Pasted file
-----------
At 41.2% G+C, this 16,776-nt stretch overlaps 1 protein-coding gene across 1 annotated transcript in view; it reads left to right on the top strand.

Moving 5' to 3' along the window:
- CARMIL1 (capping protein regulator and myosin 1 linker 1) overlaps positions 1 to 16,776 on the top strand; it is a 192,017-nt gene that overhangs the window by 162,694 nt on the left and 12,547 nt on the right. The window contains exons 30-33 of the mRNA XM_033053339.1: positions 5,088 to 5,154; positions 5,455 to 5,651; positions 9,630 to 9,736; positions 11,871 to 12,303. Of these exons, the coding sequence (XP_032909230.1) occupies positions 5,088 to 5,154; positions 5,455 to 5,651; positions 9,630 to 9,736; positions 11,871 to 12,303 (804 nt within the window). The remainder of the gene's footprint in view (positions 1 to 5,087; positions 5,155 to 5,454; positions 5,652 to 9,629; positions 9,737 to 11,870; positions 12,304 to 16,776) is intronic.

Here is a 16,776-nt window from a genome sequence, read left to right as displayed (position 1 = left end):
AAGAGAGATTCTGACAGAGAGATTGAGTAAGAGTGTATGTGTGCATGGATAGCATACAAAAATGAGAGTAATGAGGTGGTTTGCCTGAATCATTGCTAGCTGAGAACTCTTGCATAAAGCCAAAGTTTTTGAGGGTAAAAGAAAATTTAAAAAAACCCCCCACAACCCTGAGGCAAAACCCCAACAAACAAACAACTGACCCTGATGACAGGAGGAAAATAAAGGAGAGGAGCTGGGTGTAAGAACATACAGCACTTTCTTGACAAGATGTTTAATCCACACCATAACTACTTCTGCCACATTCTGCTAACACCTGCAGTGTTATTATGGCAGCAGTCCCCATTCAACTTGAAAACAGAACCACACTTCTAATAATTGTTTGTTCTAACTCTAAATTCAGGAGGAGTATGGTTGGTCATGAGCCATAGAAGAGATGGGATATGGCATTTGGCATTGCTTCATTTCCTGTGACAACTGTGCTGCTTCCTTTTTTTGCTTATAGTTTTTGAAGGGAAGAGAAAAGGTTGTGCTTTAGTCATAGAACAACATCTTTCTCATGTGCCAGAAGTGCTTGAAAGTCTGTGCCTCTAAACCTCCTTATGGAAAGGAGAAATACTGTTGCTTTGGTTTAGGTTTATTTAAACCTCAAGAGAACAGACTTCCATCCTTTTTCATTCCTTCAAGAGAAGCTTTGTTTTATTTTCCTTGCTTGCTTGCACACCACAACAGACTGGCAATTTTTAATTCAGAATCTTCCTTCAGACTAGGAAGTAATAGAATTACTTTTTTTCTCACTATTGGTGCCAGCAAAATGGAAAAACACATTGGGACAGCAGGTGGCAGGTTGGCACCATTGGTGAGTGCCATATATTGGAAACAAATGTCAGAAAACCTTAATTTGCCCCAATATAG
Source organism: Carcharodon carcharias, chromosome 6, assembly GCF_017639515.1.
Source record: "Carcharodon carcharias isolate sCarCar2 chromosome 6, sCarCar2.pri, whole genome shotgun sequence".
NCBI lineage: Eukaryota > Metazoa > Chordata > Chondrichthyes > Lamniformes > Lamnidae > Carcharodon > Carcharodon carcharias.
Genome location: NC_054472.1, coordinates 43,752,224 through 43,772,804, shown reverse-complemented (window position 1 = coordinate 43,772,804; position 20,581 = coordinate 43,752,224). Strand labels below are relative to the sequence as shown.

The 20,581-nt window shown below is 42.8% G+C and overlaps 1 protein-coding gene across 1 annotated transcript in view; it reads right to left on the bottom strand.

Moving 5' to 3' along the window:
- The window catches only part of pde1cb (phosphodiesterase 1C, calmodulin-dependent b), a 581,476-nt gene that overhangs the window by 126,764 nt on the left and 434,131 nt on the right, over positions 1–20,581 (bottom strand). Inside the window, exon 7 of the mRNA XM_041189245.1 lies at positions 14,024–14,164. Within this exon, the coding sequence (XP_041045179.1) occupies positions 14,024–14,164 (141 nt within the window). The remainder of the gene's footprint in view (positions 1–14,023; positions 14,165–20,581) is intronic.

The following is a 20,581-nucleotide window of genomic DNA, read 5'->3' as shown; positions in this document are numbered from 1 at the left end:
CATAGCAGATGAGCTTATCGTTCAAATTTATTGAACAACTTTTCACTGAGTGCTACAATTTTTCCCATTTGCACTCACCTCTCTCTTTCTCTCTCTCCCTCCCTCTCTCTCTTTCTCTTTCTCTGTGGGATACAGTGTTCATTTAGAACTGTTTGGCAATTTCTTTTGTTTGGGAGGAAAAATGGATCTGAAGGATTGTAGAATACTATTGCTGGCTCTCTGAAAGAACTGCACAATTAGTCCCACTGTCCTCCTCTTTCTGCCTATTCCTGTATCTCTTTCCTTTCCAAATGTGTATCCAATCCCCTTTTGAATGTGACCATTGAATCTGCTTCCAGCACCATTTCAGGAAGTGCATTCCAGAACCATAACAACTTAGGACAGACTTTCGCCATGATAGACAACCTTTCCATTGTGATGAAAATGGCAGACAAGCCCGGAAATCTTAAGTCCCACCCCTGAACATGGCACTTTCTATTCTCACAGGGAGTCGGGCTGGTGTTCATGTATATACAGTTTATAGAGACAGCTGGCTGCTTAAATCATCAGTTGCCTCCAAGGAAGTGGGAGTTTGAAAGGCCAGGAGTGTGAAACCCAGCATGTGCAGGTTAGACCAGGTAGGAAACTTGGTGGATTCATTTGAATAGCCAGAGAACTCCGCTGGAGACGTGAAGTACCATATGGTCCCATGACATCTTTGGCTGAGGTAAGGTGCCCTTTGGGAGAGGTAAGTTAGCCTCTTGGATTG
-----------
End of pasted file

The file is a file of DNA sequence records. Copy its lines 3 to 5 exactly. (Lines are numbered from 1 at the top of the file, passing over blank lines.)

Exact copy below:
- CARMIL1 (capping protein regulator and myosin 1 linker 1) overlaps positions 1 to 16,776 on the top strand; it is a 192,017-nt gene that overhangs the window by 162,694 nt on the left and 12,547 nt on the right. The window contains exons 30-33 of the mRNA XM_033053339.1: positions 5,088 to 5,154; positions 5,455 to 5,651; positions 9,630 to 9,736; positions 11,871 to 12,303. Of these exons, the coding sequence (XP_032909230.1) occupies positions 5,088 to 5,154; positions 5,455 to 5,651; positions 9,630 to 9,736; positions 11,871 to 12,303 (804 nt within the window). The remainder of the gene's footprint in view (positions 1 to 5,087; positions 5,155 to 5,454; positions 5,652 to 9,629; positions 9,737 to 11,870; positions 12,304 to 16,776) is intronic.

Here is a 16,776-nt window from a genome sequence, read left to right as displayed (position 1 = left end):
AAGAGAGATTCTGACAGAGAGATTGAGTAAGAGTGTATGTGTGCATGGATAGCATACAAAAATGAGAGTAATGAGGTGGTTTGCCTGAATCATTGCTAGCTGAGAACTCTTGCATAAAGCCAAAGTTTTTGAGGGTAAAAGAAAATTTAAAAAAACCCCCCACAACCCTGAGGCAAAACCCCAACAAACAAACAACTGACCCTGATGACAGGAGGAAAATAAAGGAGAGGAGCTGGGTGTAAGAACATACAGCACTTTCTTGACAAGATGTTTAATCCACACCATAACTACTTCTGCCACATTCTGCTAACACCTGCAGTGTTATTATGGCAGCAGTCCCCATTCAACTTGAAAACAGAACCACACTTCTAATAATTGTTTGTTCTAACTCTAAATTCAGGAGGAGTATGGTTGGTCATGAGCCATAGAAGAGATGGGATATGGCATTTGGCATTGCTTCATTTCCTGTGACAACTGTGCTGCTTCCTTTTTTTGCTTATAGTTTTTGAAGGGAAGAGAAAAGGTTGTGCTTTAGTCATAGAACAACATCTTTCTCATGTGCCAGAAGTGCTTGAAAGTCTGTGCCTCTAAACCTCCTTATGGAAAGGAGAAATACTGTTGCTTTGGTTTAGGTTTATTTAAACCTCAAGAGAACAGACTTCCATCCTTTTTCATTCCTTCAAGAGAAGCTTTGTTTTATTTTCCTTGCTTGCTTGCACACCACAACAGACTGGCAATTTTTAATTCAGAATCTTCCTTCAGACTAGGAAGTAATAGAATTACTTTTTTTCTCACTATTGGTGCCAGCAAAATGGAAAAACACATTGGGACAGCAGGTGGCAGGTTGGCACCATTGGTGAGTGCCATATATTGGAAACAAATGTCAGAAAACCTTAATTTGCCCCAATATAG